Alex Gardner ’19 wins Shannon Bybee Scholarship Award writing competition

Nov 14, 2019

Alex Gardner ’19 was one of two winners of the 2019 Shannon Bybee Scholarship Competition sponsored by the International Association of Gaming Advisors. The annual writing competition recognizes the best scholarly research in gaming law produced by students as part of their law school coursework.

Gardner wrote his prize-winning paper, “The History that Preceded Historical Gaming: How Parimutuel Wagering Won Its Place in America, as Typified by Kentucky,” for the Law and History seminar taught by Associate Professor of Law Sara Mayeux. The Bybee Award included a $2,500 prize, and Gardner’s article is posted on IAGA’s website.

“In the Law and History Seminar, we explore how the past remains relevant for understanding today’s legal landscape,” Mayeux said. “Each student writes a paper on a topic of their choice to gain first-hand practice in using historical research to illuminate a present-day legal issue. As Alex’s paper exemplifies, every area of law has its own interesting history that lawyers and courts can draw upon when responding to new technologies and controversies.”

Gardner’s paper summarizes the history of parimutuel wagering, a form of gaming in which all wagers are pooled and bettors compete against each other for a share of the pool, with the participants’ wagers determining the payouts. Racetracks in Gardner’s home state of Kentucky have used parimutuel wagering for more than a century because it is perceived as fairer and less harmful than bookmaking. “When a bookmaker sets the odds, they place themselves in direct conflict with the bettor; a win for the bettor is a loss for the bookmaker and vice versa,” Gardner explained. “Parimutuel wagering is more democratic and less susceptible to corruption because it avoids the problem of placing the bettor and the organization taking the wagers in opposition. The organization just takes a set percentage of all wagers as their fee and pays out the rest of the pool to winners.”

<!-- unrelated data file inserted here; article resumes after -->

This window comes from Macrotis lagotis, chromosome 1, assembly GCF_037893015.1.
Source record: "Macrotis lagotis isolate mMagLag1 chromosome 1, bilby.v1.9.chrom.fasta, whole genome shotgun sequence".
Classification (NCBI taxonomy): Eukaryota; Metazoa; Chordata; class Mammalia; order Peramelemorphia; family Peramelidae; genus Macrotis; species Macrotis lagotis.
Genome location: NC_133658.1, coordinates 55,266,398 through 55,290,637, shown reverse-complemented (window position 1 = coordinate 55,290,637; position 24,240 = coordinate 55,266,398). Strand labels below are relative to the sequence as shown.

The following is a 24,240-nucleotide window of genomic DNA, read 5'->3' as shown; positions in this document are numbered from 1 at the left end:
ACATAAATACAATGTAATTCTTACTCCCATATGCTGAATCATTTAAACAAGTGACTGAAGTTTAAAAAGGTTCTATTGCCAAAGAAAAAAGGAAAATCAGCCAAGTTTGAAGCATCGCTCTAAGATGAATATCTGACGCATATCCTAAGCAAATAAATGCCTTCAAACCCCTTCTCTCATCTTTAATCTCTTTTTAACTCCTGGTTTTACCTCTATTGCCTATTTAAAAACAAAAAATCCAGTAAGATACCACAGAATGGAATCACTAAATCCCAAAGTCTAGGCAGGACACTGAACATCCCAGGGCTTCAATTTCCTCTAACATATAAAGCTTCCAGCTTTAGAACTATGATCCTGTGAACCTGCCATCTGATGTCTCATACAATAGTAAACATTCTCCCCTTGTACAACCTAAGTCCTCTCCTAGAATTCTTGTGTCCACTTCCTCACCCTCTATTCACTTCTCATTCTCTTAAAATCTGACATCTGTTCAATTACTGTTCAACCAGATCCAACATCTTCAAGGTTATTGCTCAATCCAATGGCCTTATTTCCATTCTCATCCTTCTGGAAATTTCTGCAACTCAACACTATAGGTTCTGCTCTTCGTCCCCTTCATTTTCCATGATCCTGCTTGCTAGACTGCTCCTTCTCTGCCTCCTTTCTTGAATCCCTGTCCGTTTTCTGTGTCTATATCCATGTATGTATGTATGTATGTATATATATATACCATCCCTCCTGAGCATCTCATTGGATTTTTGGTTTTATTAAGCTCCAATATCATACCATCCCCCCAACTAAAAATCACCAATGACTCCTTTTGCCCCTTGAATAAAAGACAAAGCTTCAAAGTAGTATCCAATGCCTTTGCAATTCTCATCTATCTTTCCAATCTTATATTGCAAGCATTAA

Today, parimutuel betting systems are used in state lotteries as well as horse racing in Kentucky, where horse racing and parimutuel wagering are both regulated by the Kentucky Horse Racing Commission.

According to Gardner’s research, parimutuel wagering originated when Joseph Oller, the founder of Paris’s Moulin Rouge, designed the system to provide his patrons with a legal form of gambling. Gardner’s paper traces the legal history of parimutuel betting in Kentucky back to the early 20th century, when horse tracks began to use it, up through a recent challenge addressing a new form of betting that employs “historical horse racing” machines. These electronic gaming systems, which began appearing at Kentucky racetracks over the past 20 years, allow users to engage in parimutuel wagering, using footage of actual horse races run in the past.

In a decision handed down on Oct. 24, 2018, a Kentucky circuit court determined that historical horse racing is parimutuel wagering, and thus legal. This decision has been appealed to the Kentucky Supreme Court and will be considered in the next year. “Kentucky has kind of led the way for parimutuel wagering in the U.S.,” Gardner said. “Parimutuel wagering on horse racing has faced many different legal challenges but has generally prevailed, solidifying itself as an accepted form of gambling.”

Gardner joined Jackson Kelly in his hometown of Lexington, Kentucky, as an associate following graduation. He will practice in the firm’s construction, equine and health care industry groups.

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